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Daily News Update: Monday, 17 June

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Welcome to your daily round-up of everything happening in the world of neurorehabilitation.

Research news

Urgent need for region-specific models to improve brain health in diverse settings

A pioneering study has unveiled significant heterogeneity in the risk factors affecting healthy ageing in Latin America and emphasised the limitations of current models of brain health, which are primarily based on data from high-income countries. The research was conducted by researchers from Trinity College Dublin (Ireland), and by colleagues in Universidad Adolfo Ibanez (Chile) and Pontificia Universidad Javeriana (Colombia) among others.

New metric for blood circulation in brain to better understand dementia

Each time the heart beats, it pumps blood through the brain vessels, causing them to expand slightly and then relax, much like the rise and fall of the blood pulsing through your veins when you feel your pulse in your wrist. This pulsation in the brain helps distribute blood evenly across different areas of the brain, ensuring that all parts receive the oxygen and nutrients they need to function properly. In healthy vessels, the pulse wave is dampened before it reaches the smallest vessels, where high pulsatility could be harmful. This new metric provides a comprehensive measure of the small vessel pulsatility risk. A paper just published in Scientific Reports- Nature by Sergio Dempsey as first author with colleagues Dr Soroush Safaei, Dr Gonzalo Maso Talou at Auckland Bioengineering Institute, along with co-author Dr Holdsworth (Mātai and FMHS & CBR at the University of Auckland), describes the new metric based on 4D flow MRI technology.

Sulfur metabolites linked to neurodegenerative diseases

At ASM Microbe, the annual meeting of the American Society for Microbiology, researchers reported a new link in humans between a metabolite produced by gut microbes and 3 NDDs. Their analysis suggests that the metabolite DHPS (2,3-dihydroxypropane-1-sulfonate) may help answer critical questions about how sulfur metabolism pathways can connect the microbiome to these diseases. DHPS has not previously been detected in people, and the researchers noted that metabolites produced by gut microbes in patients with NDDs might offer valuable clues to a better understanding, which could lead to improved diagnostic tools or even treatments.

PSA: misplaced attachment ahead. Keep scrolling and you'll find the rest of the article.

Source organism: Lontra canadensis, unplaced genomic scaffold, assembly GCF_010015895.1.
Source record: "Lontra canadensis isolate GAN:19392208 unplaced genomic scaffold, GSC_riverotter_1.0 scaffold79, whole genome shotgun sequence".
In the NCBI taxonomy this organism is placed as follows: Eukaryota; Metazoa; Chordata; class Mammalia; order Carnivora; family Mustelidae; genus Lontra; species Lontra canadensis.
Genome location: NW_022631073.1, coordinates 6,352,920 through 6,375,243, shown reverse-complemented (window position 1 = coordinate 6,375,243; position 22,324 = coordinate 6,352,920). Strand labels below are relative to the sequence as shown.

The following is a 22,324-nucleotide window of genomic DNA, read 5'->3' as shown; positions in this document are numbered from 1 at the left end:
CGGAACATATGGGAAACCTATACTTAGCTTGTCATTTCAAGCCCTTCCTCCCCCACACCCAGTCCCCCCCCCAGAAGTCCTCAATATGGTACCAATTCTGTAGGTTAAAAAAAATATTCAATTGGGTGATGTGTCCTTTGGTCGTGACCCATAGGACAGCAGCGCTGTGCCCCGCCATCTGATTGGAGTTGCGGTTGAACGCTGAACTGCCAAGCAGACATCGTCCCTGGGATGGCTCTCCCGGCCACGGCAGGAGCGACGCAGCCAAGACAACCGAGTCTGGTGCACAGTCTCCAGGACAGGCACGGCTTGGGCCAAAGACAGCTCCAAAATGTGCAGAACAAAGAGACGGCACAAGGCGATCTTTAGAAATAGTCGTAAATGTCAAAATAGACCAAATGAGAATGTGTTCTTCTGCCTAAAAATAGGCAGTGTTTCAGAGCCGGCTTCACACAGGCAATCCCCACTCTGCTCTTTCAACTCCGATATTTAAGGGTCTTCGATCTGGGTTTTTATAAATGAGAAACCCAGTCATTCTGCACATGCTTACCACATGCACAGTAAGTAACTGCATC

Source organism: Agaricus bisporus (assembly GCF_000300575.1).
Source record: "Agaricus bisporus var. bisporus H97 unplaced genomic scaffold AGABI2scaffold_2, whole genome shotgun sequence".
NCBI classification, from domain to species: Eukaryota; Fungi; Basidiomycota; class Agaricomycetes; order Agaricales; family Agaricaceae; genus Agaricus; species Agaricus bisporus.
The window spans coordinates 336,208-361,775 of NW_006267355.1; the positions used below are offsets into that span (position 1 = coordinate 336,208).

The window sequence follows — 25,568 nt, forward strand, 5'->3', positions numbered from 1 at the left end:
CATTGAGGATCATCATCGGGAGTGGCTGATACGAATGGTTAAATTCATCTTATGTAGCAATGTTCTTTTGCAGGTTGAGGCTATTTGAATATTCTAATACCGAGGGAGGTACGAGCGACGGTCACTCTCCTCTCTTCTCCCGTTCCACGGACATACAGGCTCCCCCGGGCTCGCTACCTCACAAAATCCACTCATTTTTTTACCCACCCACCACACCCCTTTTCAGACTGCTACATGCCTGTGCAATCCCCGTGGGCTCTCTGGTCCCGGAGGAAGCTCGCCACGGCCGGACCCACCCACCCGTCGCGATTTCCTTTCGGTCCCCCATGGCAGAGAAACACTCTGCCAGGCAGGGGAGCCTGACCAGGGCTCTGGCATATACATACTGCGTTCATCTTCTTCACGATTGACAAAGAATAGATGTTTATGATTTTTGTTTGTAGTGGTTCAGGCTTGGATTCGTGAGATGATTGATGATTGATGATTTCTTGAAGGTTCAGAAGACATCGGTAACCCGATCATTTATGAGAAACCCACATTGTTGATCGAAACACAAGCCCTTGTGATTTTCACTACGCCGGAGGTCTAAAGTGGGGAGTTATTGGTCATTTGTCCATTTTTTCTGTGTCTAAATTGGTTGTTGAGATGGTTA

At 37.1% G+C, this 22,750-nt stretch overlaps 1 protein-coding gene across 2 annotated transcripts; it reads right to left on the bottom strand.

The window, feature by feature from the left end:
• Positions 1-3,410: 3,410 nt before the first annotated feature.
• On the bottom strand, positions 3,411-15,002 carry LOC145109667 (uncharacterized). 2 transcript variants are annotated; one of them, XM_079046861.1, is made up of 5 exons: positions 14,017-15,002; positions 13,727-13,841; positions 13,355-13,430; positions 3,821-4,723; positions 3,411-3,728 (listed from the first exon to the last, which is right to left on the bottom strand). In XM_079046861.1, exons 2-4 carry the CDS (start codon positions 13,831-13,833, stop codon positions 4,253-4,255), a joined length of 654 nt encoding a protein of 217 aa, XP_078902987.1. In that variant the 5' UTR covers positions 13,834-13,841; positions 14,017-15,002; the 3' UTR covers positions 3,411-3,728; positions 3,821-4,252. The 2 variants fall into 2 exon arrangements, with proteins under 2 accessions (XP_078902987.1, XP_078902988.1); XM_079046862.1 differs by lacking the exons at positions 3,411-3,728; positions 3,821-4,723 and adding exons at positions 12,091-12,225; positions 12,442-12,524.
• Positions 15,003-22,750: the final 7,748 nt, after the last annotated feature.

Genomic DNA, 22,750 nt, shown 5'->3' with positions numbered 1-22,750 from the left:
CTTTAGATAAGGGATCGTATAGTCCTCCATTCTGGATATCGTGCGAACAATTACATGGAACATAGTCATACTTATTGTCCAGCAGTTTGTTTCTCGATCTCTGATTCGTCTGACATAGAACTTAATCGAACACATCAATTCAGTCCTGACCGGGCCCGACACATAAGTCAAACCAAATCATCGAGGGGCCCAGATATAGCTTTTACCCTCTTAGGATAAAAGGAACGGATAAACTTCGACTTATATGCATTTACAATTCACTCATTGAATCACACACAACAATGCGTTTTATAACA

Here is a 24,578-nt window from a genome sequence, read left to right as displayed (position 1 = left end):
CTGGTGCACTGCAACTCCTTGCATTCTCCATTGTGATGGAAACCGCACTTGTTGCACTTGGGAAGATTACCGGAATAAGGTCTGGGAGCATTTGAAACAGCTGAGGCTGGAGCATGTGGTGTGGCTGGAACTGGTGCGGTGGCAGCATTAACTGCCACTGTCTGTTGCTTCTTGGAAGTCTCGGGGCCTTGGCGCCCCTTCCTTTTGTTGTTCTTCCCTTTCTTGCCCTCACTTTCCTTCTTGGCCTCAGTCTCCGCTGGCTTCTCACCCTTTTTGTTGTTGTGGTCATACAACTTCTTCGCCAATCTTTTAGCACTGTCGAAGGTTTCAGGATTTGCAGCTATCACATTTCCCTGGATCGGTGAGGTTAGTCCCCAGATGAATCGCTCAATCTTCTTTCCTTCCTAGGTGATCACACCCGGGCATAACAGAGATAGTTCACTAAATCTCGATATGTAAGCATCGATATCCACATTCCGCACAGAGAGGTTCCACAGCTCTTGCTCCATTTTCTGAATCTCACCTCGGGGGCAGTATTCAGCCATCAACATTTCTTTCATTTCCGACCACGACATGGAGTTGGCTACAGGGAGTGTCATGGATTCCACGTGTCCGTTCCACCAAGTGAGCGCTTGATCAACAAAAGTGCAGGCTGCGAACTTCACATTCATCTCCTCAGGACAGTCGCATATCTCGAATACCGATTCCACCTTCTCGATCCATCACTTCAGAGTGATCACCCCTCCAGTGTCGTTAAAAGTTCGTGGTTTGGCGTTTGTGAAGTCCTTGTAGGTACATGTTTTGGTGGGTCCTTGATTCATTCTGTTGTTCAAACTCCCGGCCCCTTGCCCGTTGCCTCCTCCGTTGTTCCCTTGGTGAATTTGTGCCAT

Company and financial neuro-rehab news

Phase 3 topline results for Soticlestat

Takeda has announced topline data from its SKYLINE and SKYWAY studies. SKYLINE (TAK-935-3001) was a multicentre, randomised, double-blind Phase 3 study that evaluated soticlestat (TAK-935) plus standard of care versus placebo plus standard of care in patients with refractory Dravet syndrome (DS). Soticlestat narrowly missed the primary endpoint of reduction from baseline in convulsive seizure frequency as compared to placebo. Among the six key secondary endpoints, soticlestat showed clinically meaningful and nominally significant results in the responder rate, measures of caregiver and clinician global impression of improvement, and seizure intensity and duration scales over the 16-week treatment period.

UMC Utrecht and VectorY Therapeutics collaborate in ALS Biomarker Study

UMC Utrecht has enrolled its first patient for a new study to identify biomarkers of Amyotrophic Lateral Sclerosis (ALS). The observational investigator-initiated study is led by Professor Dr. Leonard van den Berg and supported by VectorY Therapeutics.VectorY Therapeutics is developing innovative vectorised antibody therapies for neurodegenerative diseases. VectorY’s lead program, VTx-002, is targeting TDP-43 for the treatment of ALS. ALS is a devastating condition that in the Western world has an estimated lifetime risk of 1:400. It is characterized by the progressive degeneration of motor neurons, which leads to an average life expectancy after the first signs of symptoms of just three to five years. Currently, there is no cure available for ALS and available treatments only slow disease progression by months.

The new longitudinal study announced today aims to identify blood or cerebrospinal fluid (CSF) biomarkers of ALS patients. Finding these biomarkers is expected to help diagnose ALS and monitor disease progression and improve the design of future clinical studies. It is also anticipated that biomarkers will provide insights into ALS pathogenesis, supporting the development of new therapeutics.

Neurotechnology news

Dandelion Science and the Wyss Center Geneva announce AI partnership to generate non-invasive brain therapies

The Wyss Center for Bio and Neuroengineering in Geneva and Dandelion Science are excited to announce a partnership focused on a cutting-edge generative AI neuromodulation platform that could speed the development of safe, non-invasive ways of treating neurodegenerative and neuropsychiatric disorders. The platform harnesses the power of generative artificial intelligence (AI) to synthesise, on demand, precision sensory stimulation therapies. Dr. Erwin Böttinger, Director of the Wyss Center, expressed his enthusiasm for the collaboration, stating, “We are delighted to invest in and partner with Dandelion Science. The promise of generative AI as a new therapeutic paradigm for brain disorders is exciting. AI guided neuromodulation is a key focus area for the Wyss Center, to develop smarter therapies for neurologic and mental health disorders by combining artificial intelligence and novel non-invasive neuromodulation techniques targeting deep brain structures. Dandelion’s innovative deeptech approach, robust intellectual property portfolio, and exceptional team make them an ideal partner. We look forward to the transformative impact this technology could have on patients worldwide.”

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